The Trouble With Dr. Laura

I suppose if one really doesn't like Dr. Laura, then one shouldn't listen to her. I don't like her, but I used to listen to her faithfully every day.

My problem was that in spite of her whining, judgmental, snippy, hurtful, arrogant radio persona she was grotesquely, absurdly entertaining as were ninety-percent of the people who called her -- something like two-headed pigs or frogs with seven legs which can't help but fascinate us all. I continued to suffer through her baloney at least twenty minutes, five days a week during my lunch hour because, alas, she kept reminding me that all was not well, all was not safe, all was not peachy-keen in a world where so many faceless voices declared it was an "honor" to be able to speak to her. I listened to Dr. Laura because she kept reminding me -- and we all should be thankful for that reminder -- that the idolatry of this hurtful woman is downright scary. Vigilance is required.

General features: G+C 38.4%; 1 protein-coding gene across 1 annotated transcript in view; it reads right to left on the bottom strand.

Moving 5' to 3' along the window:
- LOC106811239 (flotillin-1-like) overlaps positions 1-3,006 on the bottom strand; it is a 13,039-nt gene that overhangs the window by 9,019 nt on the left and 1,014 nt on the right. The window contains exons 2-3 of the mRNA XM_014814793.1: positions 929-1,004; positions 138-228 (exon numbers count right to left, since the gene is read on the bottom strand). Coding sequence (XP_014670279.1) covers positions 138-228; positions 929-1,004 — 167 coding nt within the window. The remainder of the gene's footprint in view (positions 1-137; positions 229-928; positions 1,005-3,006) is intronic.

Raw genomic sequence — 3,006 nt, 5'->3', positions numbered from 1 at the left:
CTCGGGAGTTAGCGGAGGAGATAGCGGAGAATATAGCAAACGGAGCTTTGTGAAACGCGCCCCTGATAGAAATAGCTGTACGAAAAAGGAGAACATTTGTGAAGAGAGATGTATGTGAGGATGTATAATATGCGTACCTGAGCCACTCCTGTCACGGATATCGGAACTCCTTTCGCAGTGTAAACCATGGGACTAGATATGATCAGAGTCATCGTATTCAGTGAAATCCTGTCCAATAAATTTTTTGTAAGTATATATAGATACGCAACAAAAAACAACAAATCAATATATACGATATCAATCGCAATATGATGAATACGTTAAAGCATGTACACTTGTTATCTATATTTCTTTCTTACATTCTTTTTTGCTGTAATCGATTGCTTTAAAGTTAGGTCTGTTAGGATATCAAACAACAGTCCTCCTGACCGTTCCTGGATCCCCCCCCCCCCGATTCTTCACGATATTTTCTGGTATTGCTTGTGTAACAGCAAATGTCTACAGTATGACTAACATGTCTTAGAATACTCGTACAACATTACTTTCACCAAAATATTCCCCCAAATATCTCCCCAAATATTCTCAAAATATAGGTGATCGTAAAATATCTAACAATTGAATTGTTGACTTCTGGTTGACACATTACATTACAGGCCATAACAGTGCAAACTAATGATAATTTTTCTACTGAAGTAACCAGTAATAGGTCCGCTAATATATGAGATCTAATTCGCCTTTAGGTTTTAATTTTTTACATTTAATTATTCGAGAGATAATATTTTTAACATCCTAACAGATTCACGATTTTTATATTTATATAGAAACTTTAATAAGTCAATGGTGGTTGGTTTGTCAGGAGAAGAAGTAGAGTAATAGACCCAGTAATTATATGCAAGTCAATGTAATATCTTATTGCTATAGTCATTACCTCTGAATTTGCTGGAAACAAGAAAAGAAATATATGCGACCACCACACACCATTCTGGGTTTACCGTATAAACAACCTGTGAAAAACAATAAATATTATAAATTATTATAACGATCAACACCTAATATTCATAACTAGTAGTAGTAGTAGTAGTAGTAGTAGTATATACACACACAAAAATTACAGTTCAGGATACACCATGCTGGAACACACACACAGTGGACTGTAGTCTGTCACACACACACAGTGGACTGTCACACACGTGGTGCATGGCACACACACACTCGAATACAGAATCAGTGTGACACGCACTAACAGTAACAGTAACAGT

And, after having said that, there is another reason I kept listening to Dr. Laura: She was right, sometimes. Yes, I said it. I'm not ashamed to admit it. Dr. Laura was occasionally Right On! Dr. Laura was right when she harped on about kids needing discipline. Yes, and she was right about how gossip and holding grudges and that kind of crap is really wrong and stupid. It's the other stuff she talked about that was hellishly entertaining; and, in being so, guaranteed this hurtful woman her ill-got fortune.